This was a prime example of a truly magical live music experience. The bands were so into this show that it was hard to tell if they weren’t having more fun than the audience. Seeing Sleigh Bells on a lower stage with vocalist Alexis Krauss and guitarist Derek E. Miller getting right up into the audience’s faces as they performed made this evening extra special. This was the best performance I have ever seen from Sleigh Bells, and I think it’s primarily due to this show’s more intimate venue experience.
The venue opened early, and the first opener, N3ptune, hit the stage by 7:30 pm. Hailing from Denver and accompanied by Rusty Steve on 8-string guitar, N3ptune performed a half dozen songs that resonated quickly with the Toronto audience. This was N3ptune’s first Toronto performance. He’s very obviously a dancer; some of his leg extensions and stage maneuvers displayed as he performed were quite impressive. The mix of hip-hop, electronics, and musical choreography left the crowd keen for more.
At 8:30 pm, Ada Rook took the stage on her own. Black Dresses was a Toronto duo consisting of Rook and Devi McCallion until disbanding a month into the pandemic in 2020. Interestingly, since separating, there have been two Black Dresses releases. Rook took the stage, stating she would try and perform the set without the best vocalist in the world (McCallion), and did a quality job reproducing 8-9 songs on her own. Rook has an interesting snarl to her vocals, and the moments she took to sneering at the crowd as the material hit its more aggressive moments were my highlights. Derek Miller watched Rook perform side stage, Black Dresses being one of his favourite bands. Rook dedicated the last song she performed to him.
Alexis Krauss and Derek Miller took the stage with a keyboardist/vocalist and live drummer for this performance, launching into “Justine Go Genesis” to spearhead their set. The audience went nuts. Krauss had to stop their performance after a few songs to check on some girls in the front row who got visibly bounced around during “Rule Number One.” After establishing that they were alright, she asked the crowd to take a step back and went into the mellower “Kids.”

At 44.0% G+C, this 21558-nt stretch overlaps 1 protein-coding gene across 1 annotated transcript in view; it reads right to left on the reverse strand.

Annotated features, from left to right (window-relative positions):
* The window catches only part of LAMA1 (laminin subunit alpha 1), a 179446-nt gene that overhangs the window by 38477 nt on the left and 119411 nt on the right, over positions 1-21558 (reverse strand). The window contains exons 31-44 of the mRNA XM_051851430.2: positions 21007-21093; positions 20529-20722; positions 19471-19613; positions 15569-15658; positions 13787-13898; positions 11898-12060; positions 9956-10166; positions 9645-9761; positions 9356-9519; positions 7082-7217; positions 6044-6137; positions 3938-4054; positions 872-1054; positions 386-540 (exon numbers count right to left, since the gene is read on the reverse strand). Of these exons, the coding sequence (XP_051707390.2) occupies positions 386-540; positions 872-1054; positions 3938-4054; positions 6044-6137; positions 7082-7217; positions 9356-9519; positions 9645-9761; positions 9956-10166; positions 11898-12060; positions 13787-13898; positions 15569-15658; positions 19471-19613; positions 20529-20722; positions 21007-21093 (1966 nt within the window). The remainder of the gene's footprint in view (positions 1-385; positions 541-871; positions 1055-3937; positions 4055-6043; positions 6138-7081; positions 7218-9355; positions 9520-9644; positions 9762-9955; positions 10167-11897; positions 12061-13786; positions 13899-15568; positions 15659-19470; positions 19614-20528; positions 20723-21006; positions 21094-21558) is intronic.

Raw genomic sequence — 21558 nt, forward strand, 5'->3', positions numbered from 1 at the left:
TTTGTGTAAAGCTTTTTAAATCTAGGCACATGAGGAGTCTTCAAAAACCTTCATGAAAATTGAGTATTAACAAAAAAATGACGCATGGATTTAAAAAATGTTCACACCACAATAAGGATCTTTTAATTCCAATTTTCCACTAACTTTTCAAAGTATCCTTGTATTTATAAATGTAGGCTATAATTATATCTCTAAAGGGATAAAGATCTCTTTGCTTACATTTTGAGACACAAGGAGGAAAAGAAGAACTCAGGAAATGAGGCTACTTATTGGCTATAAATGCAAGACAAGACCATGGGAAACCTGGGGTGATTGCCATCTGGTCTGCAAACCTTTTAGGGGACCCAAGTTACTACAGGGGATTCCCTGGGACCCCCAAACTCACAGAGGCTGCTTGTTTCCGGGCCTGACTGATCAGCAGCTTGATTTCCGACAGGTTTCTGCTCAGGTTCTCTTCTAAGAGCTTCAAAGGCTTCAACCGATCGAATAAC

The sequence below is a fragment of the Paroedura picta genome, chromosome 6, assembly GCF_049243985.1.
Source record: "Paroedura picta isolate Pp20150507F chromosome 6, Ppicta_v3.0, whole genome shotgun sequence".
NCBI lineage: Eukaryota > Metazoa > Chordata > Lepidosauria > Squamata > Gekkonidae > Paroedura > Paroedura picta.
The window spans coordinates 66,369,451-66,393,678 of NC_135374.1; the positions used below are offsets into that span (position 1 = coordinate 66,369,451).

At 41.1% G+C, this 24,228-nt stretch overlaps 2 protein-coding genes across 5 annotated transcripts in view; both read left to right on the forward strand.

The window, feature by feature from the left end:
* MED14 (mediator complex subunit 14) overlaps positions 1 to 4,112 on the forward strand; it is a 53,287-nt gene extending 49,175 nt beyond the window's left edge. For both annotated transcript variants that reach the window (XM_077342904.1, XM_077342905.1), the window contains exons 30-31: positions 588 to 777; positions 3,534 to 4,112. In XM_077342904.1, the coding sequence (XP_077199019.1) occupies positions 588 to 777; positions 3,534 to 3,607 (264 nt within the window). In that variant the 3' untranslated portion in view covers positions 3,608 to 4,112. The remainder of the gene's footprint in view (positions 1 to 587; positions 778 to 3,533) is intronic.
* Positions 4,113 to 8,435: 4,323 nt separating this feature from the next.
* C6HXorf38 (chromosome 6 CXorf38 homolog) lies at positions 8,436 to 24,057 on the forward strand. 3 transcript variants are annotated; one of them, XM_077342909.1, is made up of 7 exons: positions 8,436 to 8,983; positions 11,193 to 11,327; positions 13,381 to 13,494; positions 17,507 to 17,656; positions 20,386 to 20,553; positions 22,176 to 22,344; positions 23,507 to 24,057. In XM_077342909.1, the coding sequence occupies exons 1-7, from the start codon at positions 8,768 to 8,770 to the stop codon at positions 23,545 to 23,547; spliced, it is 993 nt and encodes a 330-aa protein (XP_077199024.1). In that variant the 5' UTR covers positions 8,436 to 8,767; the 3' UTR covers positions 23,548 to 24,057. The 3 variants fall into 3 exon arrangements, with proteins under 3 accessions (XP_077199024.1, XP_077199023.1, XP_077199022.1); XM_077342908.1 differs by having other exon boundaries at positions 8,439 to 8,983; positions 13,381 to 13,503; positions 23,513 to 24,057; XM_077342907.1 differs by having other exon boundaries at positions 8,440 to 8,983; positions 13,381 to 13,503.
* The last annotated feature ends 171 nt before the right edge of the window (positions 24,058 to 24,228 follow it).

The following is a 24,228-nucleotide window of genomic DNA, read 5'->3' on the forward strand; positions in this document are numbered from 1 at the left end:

Krauss connected with the audience many times throughout this performance. She was clearly happy to see many in the audience singing the lyrics in unison at the top of their lungs. Miller took to the front of the stage and hovered his Jackson guitar over the audience as he performed. At Krauss’s urging, the crowd sang the chorus for “Rill Rill” as the song reached its crescendo. After a two-song encore with Rook and N3ptune bouncing about on stage with Sleigh Bells, Krauss crouched in front of the crowd, signed autographs, and posed for a few photographs before disappearing backstage.
This pandemic has sucked so much out of the arts; seeing shows like this Velvet Underground Sleigh Bells gig utterly warmed my heart. I’m glad the band honoured the postponed 2021 date and that Toronto was their re-entry into this Texis tour. Krauss mentioned that it was hard to believe it’s been over ten years since Treats was released and that it meant a lot to both her and Derek that they can still perform Treats material for their audiences.
Side note: Released in 2021, Texis is a truly inspired body of work. It’s amongst Sleigh Bells’ very best material. Get out to this tour to see some of its tracks performed live. This Sleigh Bells performance was promoted by Velvet Underground, Indie88 Toronto, and Embrace.
Sleigh Bells Setlist:
Justine Go Genesis
Rule Number One
I Can Only Stare
I’m Not Down
Crown On The Ground